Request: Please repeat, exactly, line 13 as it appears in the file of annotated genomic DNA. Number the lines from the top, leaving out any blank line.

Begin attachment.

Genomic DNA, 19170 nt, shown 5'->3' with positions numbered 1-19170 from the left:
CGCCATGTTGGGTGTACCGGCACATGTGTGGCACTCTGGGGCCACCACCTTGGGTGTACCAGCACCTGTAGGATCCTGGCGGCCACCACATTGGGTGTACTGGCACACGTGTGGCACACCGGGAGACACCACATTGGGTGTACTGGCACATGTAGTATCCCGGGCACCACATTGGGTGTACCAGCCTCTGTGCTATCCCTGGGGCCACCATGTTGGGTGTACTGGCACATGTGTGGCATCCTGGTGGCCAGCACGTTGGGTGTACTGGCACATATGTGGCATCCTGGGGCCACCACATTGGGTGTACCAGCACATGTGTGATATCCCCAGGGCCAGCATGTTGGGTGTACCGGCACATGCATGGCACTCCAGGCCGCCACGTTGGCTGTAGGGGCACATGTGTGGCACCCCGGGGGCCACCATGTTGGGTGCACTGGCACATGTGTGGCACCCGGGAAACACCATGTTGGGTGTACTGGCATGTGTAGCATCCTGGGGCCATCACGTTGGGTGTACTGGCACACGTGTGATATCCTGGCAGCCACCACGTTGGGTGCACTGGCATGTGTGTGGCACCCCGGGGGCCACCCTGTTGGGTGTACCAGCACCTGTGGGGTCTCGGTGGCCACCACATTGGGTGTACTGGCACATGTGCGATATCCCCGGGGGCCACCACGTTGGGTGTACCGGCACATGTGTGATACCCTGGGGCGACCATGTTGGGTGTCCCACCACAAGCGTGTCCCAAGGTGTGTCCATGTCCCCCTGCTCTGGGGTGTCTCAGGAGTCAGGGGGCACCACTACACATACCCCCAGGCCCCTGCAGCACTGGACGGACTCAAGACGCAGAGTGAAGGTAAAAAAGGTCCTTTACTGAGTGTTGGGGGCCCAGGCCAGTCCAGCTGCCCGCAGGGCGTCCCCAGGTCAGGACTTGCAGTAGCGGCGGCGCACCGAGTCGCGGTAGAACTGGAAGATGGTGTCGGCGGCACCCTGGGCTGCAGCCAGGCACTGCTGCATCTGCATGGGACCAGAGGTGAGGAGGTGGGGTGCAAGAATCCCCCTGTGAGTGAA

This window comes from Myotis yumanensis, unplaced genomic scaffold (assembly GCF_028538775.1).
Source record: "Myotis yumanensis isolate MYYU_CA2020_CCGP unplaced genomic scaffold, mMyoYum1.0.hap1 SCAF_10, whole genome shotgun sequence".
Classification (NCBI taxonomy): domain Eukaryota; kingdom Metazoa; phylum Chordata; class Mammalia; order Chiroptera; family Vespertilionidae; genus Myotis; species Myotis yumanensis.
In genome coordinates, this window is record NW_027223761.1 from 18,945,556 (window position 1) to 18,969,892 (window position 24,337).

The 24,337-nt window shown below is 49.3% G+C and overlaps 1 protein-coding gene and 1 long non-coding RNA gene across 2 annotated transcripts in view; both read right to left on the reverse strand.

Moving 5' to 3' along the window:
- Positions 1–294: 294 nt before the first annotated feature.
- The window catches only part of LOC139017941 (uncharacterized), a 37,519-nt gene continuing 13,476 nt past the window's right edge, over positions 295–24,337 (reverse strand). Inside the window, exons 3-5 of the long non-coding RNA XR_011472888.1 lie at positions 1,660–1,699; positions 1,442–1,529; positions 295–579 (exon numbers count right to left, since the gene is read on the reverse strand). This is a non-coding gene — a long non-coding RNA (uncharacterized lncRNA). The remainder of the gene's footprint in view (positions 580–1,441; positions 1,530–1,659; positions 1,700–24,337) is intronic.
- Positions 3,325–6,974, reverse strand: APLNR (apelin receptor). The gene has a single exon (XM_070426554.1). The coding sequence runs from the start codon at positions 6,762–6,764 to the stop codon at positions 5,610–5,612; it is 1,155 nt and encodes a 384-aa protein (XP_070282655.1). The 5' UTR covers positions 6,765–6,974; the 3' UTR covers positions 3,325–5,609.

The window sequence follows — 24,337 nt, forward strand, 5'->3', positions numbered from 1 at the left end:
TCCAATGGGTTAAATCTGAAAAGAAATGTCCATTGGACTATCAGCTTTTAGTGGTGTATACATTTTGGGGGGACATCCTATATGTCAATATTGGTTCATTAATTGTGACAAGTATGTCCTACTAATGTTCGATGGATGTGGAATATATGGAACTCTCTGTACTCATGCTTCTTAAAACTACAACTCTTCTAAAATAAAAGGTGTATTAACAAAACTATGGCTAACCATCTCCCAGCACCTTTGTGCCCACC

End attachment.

TCCAATGGGTTAAATCTGAAAAGAAATGTCCATTGGACTATCAGCTTTTAGTGGTGTATACATTTTGGGGGGACATCCTATATGTCAATATTGGTTCATTAATTGTGACAAGTATGTCCTACTAATGTTCGATGGATGTGGAATATATGGAACTCTCTGTACTCATGCTTCTTAAAACTACAACTCTTCTAAAATAAAAGGTGTATTAACAAAACTATGGCTAACCATCTCCCAGCACCTTTGTGCCCACC